My Thoughts on the End

I put in a scene, right about 1875, where we learn that Ben is interested in the Masons, because I was starting to think it was weird that he was so into it in real life, but it’s not mentioned in the book, really. And we learn that he thinks the Spiritualists are doing it wrong, because he’s twenty, and knows everything.

And we learn that he’s not really interested in the myth of the South, and that he’s going on a trip where he plans to sleep with hundreds of women.

So, that’s good. No, he’s mostly teasing Sue about his upcoming trip after she insists that he’ll find someone his own age. He just likes that gal and I like that about him.

But the end. Yes, it vexes me and I was going to spend the evening writing yet a third ending.

But I realized that, whatever the ending may be, it needs to come out of the whole book, you know?

So, now is the time to go in and get started on the second draft of the whole book.

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The Belts at the Buchanan Log Home

They were talking about their book, Onward Southern Soldier, and the thing that blew my mind and distracted me my whole was home feeds into a lot of the conversations we’ve had here. So, there are a couple of contentions they make–I don’t mean contentions in a pejorative way, just in a “here’s what hooked me” way–one is that religion was the cultural mechanism in the South by which non-slave owners were primed to fight for slavery. I am used to hearing a more explicit argument for white supremacy being the hook, but I think, based on their talk, that white supremacy had a religious component or was a religious belief. After all, if whites are superior to black people, Who made it so?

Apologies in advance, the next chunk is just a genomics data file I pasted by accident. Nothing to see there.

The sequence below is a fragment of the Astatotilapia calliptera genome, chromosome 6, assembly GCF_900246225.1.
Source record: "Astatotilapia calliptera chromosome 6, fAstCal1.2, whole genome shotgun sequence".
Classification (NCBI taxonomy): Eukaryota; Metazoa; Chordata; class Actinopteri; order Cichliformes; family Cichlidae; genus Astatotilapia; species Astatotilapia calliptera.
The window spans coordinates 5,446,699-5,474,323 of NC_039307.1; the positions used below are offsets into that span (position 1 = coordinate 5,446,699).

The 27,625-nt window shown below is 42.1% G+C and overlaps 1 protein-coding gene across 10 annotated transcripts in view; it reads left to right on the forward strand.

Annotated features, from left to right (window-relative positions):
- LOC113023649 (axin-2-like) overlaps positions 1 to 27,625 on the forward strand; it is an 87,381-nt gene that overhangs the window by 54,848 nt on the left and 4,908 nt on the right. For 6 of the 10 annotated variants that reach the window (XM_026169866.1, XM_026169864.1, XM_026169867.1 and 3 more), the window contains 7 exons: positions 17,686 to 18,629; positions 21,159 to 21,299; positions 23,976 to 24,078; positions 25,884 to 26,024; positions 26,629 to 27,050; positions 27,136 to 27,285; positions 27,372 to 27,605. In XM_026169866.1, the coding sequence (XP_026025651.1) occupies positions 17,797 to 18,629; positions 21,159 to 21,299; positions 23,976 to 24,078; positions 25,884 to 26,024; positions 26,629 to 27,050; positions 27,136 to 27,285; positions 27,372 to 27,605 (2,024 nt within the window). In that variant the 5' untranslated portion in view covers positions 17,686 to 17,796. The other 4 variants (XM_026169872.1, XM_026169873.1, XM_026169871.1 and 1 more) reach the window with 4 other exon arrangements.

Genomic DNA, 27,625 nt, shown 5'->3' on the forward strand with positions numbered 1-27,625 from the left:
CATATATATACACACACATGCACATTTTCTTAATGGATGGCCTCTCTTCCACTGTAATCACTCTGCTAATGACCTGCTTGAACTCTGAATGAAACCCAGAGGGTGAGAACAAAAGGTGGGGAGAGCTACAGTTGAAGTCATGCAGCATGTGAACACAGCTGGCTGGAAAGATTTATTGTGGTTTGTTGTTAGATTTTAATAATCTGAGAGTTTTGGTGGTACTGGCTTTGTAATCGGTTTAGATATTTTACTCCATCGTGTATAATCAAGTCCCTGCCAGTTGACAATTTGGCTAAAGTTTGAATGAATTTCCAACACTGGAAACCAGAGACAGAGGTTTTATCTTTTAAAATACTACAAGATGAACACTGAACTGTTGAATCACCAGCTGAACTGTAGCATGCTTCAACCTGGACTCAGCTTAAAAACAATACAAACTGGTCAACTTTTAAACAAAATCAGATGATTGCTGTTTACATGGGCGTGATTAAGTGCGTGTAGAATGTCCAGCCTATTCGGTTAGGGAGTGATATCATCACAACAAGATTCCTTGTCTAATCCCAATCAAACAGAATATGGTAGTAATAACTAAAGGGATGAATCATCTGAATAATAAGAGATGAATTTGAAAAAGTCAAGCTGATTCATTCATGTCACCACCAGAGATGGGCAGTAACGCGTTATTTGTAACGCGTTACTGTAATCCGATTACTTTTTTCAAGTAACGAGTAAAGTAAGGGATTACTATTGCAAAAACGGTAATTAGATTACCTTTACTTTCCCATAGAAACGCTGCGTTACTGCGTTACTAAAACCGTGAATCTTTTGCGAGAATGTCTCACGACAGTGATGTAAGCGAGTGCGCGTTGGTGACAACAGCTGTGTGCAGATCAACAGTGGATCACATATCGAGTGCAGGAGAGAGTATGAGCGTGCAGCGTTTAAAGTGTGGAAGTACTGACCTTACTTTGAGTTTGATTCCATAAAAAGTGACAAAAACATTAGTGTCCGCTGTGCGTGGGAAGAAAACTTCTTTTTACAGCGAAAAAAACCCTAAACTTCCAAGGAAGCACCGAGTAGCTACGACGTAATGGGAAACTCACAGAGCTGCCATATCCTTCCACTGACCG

This is a facet I’ve just not given enough thought to about white supremacy, but needless to say, their arguments about how a specific kind of Christian world outlook just completely permeated the culture were convincing to me and so it means I need to start thinking more carefully about this.

The other contention was that the idea that God was on the side of the Confederates to such an extent that every victory was read as evidence of God’s working in the world, but (and here’s the part that interests me) defeats were NEVER read as God possibly being on the side of the Yankees. Of course not, but in God being displeased with the sinful behavior of the Confederate soldiers in their camps.

I find this interesting for the quasi-human sacrifice implications. If only these soldiers could have hit on the right pleasing behaviors, God would have moved battles in their favor. But since He was not, clearly, they were not doing something right.

Anyway, the part that made me want to barf was listening to all these Southern pastors talking about how Shiloh–which you will recall in real life was a terrible defeat for the Confederacy–was actually a great victory for God because the very gruesomeness of the battle and its aftermath would serve to humble the Confederates and bring them to Christ.

That just takes me aback. If you believed that God wanted suffering, intentionally inflicted suffering, you might worship him, but you’d be fucked up to love him, you know?

I guess the thing that struck me, listening to this stuff, in these ministers’ own words, is that the mixture of the evil impulses of humanity (in this case, to steal someone’s life and labor and have it for yourself) with a justifying religion fucks up the whole society, whether the whole society is directly participating in the evil or not.

I don’t know. It troubles me.

Sticking the Ending

After I interviewed Sara Harvey, she gave me a copy of her novel Seven Times a Woman to read and so I did. It is fantastic. The story is good, but the technical savvy… ugh. People. She weaves this elaborate tale and then pulls the ending off so beautifully, so precisely, with everything falling into place that you about want to give her a standing ovation at the end. It’s satisfying, a little heartbreaking, kind of happy, and then, the last sentence makes you want to do that stupid thing where people kiss the tips of their fingers and then throw their hand open. You know what I mean? The “I’m imitating a French chef” move?

I despair. Honestly. It made me realize that the ending of the Sue Allen thing still sucks. And that I just may not be talented enough to pull off a non-sucky ending.

If I didn’t have so much to do today, I would sit around in a jealous stupor.